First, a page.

Sri Lanka’s main Tamil party on Tuesday urged President Gotabaya Rajapaksa not to “regress into naked majoritarianism”, that in the past gave rise to a conflict, resulting in armed hostilities spanning over three decades.
Addressing Parliament, Jaffna district legislator and the Tamil National Alliance’s (TNA) spokesman M.A. Sumanthiran said the equal status of peoples belonging to different races, religions, languages and cultures is not dependent on their respective numerical strength.
“This principle must be acknowledged if our democracy is to survive and indeed flourish, and not regress into naked majoritarianism. Regretfully, in his address to Parliament on 3rd January 2020, the President has articulated such a regressive position,” he said, intervening in the debate on Mr. Rajapaksa’s inaugural address.
Referring to the Ceylon Citizenship Act of 1948, “a rank majoritarian act” that denied Indian origin Tamils citizenship, the Sinhala only Act of 1956, and the two republican “majoritarian” constitutions enacted in 1972 and 1978, Mr. Sumanthiran said it was only after the ‘Black July’, the brutal anti-Tamil pogrom in 1983, that India intervened to “turn the tide”.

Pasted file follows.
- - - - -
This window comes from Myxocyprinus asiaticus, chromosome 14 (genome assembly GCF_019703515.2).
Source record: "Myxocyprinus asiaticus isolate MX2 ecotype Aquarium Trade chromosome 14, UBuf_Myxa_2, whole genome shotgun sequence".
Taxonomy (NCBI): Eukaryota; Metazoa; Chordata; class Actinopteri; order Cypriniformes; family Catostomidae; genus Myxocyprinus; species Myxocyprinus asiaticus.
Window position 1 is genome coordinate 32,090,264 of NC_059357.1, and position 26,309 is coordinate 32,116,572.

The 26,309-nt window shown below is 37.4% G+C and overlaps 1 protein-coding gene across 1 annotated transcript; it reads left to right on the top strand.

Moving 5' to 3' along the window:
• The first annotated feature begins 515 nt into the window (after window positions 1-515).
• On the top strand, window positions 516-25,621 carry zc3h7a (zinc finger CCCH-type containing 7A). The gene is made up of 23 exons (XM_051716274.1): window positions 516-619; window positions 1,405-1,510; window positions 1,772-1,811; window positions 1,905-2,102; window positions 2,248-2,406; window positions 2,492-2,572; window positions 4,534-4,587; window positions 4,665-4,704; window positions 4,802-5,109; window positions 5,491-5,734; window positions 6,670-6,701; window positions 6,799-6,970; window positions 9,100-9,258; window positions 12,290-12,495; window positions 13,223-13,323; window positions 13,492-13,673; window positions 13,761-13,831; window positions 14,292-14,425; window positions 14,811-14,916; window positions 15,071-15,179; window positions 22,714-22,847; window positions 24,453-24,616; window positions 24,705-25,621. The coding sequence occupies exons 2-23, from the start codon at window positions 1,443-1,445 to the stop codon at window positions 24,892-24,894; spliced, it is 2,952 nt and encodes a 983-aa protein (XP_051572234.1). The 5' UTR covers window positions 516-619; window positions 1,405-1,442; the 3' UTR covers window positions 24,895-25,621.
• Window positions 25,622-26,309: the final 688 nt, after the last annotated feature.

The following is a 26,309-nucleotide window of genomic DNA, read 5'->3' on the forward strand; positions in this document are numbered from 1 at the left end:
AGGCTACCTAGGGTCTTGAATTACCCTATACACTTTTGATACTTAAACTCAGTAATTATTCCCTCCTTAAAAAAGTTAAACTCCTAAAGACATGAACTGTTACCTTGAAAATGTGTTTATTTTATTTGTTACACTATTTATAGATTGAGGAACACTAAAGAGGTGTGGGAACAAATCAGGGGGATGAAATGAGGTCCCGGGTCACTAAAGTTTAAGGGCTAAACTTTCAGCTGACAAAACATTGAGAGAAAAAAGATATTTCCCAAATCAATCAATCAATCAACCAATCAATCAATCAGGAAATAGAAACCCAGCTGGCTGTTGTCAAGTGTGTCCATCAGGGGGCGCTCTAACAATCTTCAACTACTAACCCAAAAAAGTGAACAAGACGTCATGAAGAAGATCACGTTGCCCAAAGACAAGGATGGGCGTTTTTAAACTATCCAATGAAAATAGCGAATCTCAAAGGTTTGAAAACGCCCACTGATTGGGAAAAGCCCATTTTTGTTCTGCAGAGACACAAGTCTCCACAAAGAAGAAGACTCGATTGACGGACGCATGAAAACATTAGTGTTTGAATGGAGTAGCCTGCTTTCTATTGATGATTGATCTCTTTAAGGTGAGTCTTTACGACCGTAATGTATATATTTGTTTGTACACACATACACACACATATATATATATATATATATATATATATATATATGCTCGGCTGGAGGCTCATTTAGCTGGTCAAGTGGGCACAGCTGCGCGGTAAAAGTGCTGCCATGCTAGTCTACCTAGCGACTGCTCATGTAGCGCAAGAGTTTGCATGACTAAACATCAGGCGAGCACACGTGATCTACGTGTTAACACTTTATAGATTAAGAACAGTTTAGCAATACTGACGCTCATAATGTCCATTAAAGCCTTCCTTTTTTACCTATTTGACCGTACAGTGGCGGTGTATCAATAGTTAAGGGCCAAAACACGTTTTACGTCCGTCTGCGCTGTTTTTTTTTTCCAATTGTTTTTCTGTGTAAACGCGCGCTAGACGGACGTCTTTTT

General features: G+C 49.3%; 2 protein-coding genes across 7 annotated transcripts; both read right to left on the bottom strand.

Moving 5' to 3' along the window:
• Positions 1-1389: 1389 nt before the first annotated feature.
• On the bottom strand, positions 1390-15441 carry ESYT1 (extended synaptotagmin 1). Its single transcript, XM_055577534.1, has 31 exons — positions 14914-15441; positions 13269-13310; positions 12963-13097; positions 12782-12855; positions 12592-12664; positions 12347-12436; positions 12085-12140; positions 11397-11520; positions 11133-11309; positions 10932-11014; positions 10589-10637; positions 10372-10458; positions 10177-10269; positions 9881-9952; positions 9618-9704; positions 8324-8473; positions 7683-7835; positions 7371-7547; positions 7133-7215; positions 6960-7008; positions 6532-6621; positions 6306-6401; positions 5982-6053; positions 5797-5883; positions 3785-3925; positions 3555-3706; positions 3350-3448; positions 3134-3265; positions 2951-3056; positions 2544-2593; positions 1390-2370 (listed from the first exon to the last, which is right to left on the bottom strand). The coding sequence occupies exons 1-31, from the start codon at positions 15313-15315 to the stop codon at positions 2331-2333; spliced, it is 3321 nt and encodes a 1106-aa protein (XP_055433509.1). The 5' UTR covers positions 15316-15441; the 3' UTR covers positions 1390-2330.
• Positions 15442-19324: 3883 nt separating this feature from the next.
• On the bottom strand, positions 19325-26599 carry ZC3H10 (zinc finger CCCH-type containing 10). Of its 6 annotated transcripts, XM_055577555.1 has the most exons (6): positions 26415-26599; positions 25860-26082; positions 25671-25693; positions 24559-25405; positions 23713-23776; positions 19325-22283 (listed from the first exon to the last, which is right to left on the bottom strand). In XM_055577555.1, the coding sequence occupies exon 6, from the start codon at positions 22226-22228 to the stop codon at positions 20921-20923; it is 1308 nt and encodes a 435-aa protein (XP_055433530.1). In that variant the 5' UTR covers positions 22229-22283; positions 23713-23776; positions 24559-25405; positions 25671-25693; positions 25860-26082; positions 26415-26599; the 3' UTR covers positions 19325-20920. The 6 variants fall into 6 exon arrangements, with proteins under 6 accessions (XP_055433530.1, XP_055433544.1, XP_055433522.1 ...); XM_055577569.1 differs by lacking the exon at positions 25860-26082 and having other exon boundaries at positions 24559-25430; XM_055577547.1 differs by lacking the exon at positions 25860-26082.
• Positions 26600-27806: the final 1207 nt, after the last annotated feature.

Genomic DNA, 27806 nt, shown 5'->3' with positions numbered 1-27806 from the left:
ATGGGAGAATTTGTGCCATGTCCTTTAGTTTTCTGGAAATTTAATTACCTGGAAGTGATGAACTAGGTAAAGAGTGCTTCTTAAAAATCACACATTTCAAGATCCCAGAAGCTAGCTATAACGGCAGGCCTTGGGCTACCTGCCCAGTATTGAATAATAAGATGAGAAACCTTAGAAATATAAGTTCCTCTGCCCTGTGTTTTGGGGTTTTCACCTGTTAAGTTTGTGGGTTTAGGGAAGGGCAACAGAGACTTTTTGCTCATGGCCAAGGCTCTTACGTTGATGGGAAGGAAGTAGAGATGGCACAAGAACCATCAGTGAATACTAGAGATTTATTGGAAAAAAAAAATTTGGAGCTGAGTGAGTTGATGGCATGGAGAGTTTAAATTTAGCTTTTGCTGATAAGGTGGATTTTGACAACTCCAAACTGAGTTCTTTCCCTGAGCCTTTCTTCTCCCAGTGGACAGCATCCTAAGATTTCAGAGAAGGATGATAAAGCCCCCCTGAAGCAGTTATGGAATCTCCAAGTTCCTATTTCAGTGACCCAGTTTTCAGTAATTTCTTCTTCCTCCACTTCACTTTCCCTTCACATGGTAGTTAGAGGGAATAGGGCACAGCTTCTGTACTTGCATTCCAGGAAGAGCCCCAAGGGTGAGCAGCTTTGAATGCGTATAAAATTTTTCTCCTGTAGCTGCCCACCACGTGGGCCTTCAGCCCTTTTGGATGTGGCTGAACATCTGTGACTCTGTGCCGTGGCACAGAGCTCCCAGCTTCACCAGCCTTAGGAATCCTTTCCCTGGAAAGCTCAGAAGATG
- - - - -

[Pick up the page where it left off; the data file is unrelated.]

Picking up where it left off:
The subsequent constitutional amendment — popularly known as the 13th Amendment that came out of the Indo-Lanka Accord of 1987 — acknowledged diversity in the country and led to the creation of provincial councils to help minority communities exercise a measure of self-governance. Referring to several past initiatives towards a political solution to the Tamil national question, the Tamil parliamentarian said PM Mahinda Rajapaksa assured India at least thrice — when he was President earlier — that he would “implement the 13th Amendment in full and build upon it so as to achieve meaningful devolution.
In his January 3 address, President Rajapaksa sought constitutional and electoral reform for “a strong executive and legislature” and sovereignty of the people. He pledged to “always defend” the unitary status of the country, and “protect and nurture the Buddha Sasana whilst safeguarding the right of all citizens to practice a religion of their choice.” He made no reference to pending concerns of the war-affected Tamil community, or the Tamil people’s long-standing demand of power devolution.
However, welcoming President Rajapaksa’s proposal for a new constitution, Mr. Sumanthiran said considerable drafting work had been done during the predecessor government’s time in office, with the full participation of all parties, including Mr. Rajapaksa’s. “We still have some distance to go, and that is the direction we must continue in if the country is to prosper. Any deviation from that path will spell doom to us all,” he said.